Tuesday, March 25, 2014

City officials explore yoga, medical respite shelter for homeless

Posted By on Tue, Mar 25, 2014 at 9:02 PM

click to enlarge A city analysis found that many homeless people have issues with mental illness or addiction. - MIKE KOOZMIN/S.F. EXAMINER FILE PHOTO
  • Mike Koozmin/s.f. examiner file photo
  • A city analysis found that many homeless people have issues with mental illness or addiction.

San Francisco supported greater investment Tuesday in a homeless outreach team, but officials continue to review ways to reshape services for those on the street, which could include having skilled nurses and yoga in the shelter system.

Supervisor Jane Kim highlighted the need to focus on health services and creating more welcoming environments as city officials have rekindled a debate over how to reduce the homeless population. The board approved $1.3 million in additional funding for the outreach program through the remainder of the fiscal year.


“If we do not address the health issues that are associated with homelessness then we are not going to abolish homelessness in The City,” Kim said.

Illustrating the extent of the health challenges is a January study by the Department of Public Health, which found that of the 6,050 shelter clients in fiscal year 2012-13, nearly 5,000 received some type of medical treatment from the department. Of those seen by heath officials, 2,230 had depression, 2,186 were suffering from drug abuse, 1,909 were suffering from alcohol abuse, and 1,461 were diagnosed with psychosis.

To begin addressing these health conditions more effectively, Kim signaled her support for the creation of a medical respite shelter where those on the street could receive highly skilled treatment for their pressing needs.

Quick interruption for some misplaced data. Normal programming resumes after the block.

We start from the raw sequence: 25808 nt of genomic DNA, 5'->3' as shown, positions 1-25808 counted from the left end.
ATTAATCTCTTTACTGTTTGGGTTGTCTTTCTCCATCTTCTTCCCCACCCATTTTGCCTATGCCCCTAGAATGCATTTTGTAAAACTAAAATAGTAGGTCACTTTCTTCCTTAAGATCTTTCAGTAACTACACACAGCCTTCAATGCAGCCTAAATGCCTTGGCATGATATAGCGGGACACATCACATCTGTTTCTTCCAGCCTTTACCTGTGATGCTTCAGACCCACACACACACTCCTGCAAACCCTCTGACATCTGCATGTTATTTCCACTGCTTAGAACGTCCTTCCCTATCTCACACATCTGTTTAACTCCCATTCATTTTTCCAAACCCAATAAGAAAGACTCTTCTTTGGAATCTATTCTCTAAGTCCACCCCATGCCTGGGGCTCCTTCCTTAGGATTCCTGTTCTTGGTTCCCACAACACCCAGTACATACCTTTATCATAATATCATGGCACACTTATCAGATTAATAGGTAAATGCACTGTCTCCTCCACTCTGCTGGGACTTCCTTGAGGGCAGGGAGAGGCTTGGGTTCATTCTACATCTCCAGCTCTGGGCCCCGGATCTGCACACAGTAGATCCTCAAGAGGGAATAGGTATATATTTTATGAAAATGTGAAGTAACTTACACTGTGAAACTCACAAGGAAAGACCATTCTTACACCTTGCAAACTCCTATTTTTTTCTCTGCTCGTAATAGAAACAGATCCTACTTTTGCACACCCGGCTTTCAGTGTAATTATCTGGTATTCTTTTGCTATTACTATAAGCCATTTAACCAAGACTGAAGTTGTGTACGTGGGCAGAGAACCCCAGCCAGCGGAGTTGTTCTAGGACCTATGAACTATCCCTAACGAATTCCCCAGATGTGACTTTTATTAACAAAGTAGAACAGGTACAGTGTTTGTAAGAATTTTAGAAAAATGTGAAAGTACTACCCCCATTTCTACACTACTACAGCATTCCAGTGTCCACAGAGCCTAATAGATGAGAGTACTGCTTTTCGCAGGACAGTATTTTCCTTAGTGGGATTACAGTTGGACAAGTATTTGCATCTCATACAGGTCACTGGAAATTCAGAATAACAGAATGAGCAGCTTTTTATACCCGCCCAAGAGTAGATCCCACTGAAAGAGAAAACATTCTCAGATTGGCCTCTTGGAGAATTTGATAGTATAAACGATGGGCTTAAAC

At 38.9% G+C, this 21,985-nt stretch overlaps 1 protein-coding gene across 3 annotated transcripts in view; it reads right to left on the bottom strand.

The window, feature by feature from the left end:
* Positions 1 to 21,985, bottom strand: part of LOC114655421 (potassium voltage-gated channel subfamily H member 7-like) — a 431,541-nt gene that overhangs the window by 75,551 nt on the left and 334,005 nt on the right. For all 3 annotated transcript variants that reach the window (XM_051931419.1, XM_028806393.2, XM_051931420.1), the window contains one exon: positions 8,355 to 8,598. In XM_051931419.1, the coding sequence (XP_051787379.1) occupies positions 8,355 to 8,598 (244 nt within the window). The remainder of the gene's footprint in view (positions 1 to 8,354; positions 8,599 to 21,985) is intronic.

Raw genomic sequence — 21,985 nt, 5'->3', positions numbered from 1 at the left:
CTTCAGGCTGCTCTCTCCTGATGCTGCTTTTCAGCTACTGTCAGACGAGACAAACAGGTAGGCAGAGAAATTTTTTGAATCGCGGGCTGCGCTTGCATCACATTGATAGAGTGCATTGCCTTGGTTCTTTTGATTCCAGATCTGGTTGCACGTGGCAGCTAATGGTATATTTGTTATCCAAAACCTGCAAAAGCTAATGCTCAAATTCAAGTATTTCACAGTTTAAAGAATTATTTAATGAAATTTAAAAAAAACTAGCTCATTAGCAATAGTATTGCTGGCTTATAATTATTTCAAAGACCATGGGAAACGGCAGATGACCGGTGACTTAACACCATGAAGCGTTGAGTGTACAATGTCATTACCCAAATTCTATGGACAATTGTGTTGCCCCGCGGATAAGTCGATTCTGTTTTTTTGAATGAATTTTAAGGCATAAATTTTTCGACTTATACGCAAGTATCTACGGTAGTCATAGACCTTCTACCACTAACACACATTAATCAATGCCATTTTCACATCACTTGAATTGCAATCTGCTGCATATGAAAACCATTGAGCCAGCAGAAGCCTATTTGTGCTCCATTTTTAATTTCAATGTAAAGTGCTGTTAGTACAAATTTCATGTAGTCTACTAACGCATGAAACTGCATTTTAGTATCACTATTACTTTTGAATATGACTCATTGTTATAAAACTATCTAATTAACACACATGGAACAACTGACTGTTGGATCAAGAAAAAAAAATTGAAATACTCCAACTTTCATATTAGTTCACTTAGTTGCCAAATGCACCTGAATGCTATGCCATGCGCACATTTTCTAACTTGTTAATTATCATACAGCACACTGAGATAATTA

“We treat homelessness like it’s just a pure economic issue where people just need a place to sleep for the night while they get back up to get the job they need to get their life going,” Kim said. “But what I encounter in the shelter system is so many individuals that have multiple health barriers, whether physical or mental, that it’s going to be impossible for them to rise out of homelessness until we have real health services in our shelter system.”

In addition to the proposed respite shelter, Kim said that the head of the DPH, Barbara Garcia, has committed to having two skilled nurses in The City’s shelter system.

Another option could be expanding a shelter yoga program, which the supervisor helped launch as a pilot. Such a program is intended to “help support folks to be holistically healthy and to also have activities to do at night,” she said.

The City’s homeless outreach team attempts to bring people into so-called stabilization beds in single-room-occupancy hotels where they can receive optional services. Officials are looking to improve such services, as people have declined them due to conditions of the units, she said.

“They are horrible places,” Kim said in describing some units.

Service discussions are expected to continue as part of The City’s budget process for the fiscal year that begins July 1. 

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